As the final seven weeks of summer come to a close, it won’t be long before football, soccer, and cross country athletes begin their return to campus to get ready for the 2006-07 season. That still leaves some time to find that fairway on the golf course.

Know The Mountain

By Brent Harris

"Know where the mountain is at all times."

That’s a phrase the Wabash golf team may never forget after playing a round at the exclusive and historic Desert Forest Golf Course in Carefree, Arizona. You see, the course is located near the base of the Black Mountain. Every grain of grass on the greens goes toward the mountain. So even if the putt looks uphill, find the mountain. That’s the way the ball will break.

It was a tough lesson to learn. After spending nine holes with senior Elliot Vice and junior JP Manalo and their course member host Bill McRea, I raced ahead to join seniors Aaron Selby and Jonathan McDowell and freshman Jordan Vice. Every time they reached the green, they would remind each other, "where’s the mountain. Know the mountain."

Another thing to know is the weather. The Phoenix area was in the midst of a 140-day drought, one of the longest in the region’s history. That’s come to an end.The team played in 50-degree weather, but was surprised when the light rain that started late in the round turned to hail, then light snow. Twenty minutes later the sun came out and no remnants of the snow could be found. Welcome to the great Southwest.

After the round the group gathered with Wabash alum Dick Hurckes ’56, who hosted the team at the course for day. They talked about the course, playing the ball off the desert surrounding the course, overseeding the golf course (Wabash players say yes with the other popular phrase of the day being, "overseed." I think love of the course and the history of its development may win out in the end), and, of course, Wabash College.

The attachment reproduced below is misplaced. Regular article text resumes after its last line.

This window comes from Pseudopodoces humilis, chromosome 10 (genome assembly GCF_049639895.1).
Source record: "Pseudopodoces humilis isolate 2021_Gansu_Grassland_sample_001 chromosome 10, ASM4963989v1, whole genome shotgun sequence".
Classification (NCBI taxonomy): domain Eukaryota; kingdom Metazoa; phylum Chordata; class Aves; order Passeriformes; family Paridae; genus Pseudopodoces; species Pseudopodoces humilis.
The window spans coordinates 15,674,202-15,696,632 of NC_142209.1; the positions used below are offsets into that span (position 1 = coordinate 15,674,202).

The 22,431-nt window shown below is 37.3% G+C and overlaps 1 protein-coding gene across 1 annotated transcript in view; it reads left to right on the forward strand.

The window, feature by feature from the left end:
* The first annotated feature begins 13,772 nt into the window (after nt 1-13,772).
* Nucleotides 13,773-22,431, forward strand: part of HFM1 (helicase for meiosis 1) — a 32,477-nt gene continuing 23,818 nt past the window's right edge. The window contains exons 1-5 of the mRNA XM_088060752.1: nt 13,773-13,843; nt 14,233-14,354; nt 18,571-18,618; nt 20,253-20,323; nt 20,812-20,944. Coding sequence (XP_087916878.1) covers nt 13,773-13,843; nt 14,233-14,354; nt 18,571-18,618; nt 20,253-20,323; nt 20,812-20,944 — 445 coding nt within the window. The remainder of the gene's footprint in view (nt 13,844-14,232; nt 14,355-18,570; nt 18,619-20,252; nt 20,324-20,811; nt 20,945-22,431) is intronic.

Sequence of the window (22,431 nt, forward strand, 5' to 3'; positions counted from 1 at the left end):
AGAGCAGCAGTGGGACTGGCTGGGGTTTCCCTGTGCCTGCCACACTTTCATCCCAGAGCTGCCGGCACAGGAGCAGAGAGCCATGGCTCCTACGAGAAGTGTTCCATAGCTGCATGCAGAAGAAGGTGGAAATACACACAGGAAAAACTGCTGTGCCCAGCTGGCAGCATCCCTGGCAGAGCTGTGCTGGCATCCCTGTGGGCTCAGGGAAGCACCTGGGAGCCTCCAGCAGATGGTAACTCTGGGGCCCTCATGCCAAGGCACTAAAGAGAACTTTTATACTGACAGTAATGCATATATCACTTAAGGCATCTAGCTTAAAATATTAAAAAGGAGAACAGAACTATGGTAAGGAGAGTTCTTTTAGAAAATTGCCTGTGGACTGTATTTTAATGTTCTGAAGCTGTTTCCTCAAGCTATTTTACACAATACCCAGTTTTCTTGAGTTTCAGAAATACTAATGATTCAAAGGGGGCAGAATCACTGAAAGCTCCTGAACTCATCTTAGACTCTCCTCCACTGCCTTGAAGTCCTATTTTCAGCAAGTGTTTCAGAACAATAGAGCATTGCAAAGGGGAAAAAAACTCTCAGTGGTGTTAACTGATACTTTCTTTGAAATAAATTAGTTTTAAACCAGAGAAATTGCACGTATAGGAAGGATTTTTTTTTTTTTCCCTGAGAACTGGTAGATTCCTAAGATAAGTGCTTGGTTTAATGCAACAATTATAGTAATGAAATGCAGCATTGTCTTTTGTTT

They even took a moment to pose for a picture taken by a DePauw alumnus who is also a member of the club who took a moment to joke with the team and talk about his memories of the rivalry between the two schools.

Photos – (top) Freshman Jordan Vice tees off with the Black Mountain clearly in view.

(middle) Hail gathers on the practice green near the club house.

(bottom) The golf team with alum Dick Hurckes in the clubhouse after the round.

Alums, Athletes Enjoy Arizona Atmosphere

By Brent Harris

The Wabash baseball team would have been a little happier Sunday night had it picked up a second victory against RIT to go 2-0 to start the season. But many of the thoughts of the day’s events faded into the distance with a get-together for the Wabash athletes, coaches, and their families at the home of Mike Rapier ’87 and his wife, Cindy.

Joined by the Little Giant golf team, the athletes and coaches shared food, stories, and laughter while enjoying the start of a week of activities in Arizona. Both teams will practice and play in the sun-drenched Southwest before returning to campus at the end of spring break. Sunday night was less about athletic endeavors and everything about the special connection between Wabash men. Golfers and baseball players enjoyed great food and conversation, along with the incredible hospitality of the Rapiers. Talk of birdies, putts, base hits, and RBIs turned to midterms and summer plans amid the cool Arizona breeze.

Both teams return to their various arenas Monday. The golf team will head to We-Ko-Pah Golf Course, then travel to Eagle Mountain Tuesday thanks to the efforts of alumnus John Gallios ’52. Wednesday Dick Hurckes ’56 will host the team for a practice at the Desert Forest Golf Course before a Thursday match against Mesa Community College at Dobson Ranch Golf Course. The linksters close the week at Wigwam Golf Course and an afternoon with Roger Colehower ’65.

The Wabash baseball team will play Monmouth College Monday, followed by a Tuesday doubleheader against Wartburg. After a day off Wednesday, the Little Giants play Coe College, then take on Wisconsin Lutheran Friday. The final two games of the Arizona trip come Saturday morning against William Paterson of New Jersey before heading back to the airport and trip to Crawfordsville.

On behalf of the baseball and golf teams, thanks to the alums and the families who have supported the two teams during their Arizona trip. And a special thank you to the Rapiers for the wonderful event at their home Sunday night!

Photos – (Top left) Freshman Matt Dodaro and Mike Rapier ’87 chat before dinner.

(Bottom left) Head baseball coach Tom Flynn and senior golfer Elliot Vice share a laugh at dinner.

Colakovic Recital Brings Down The House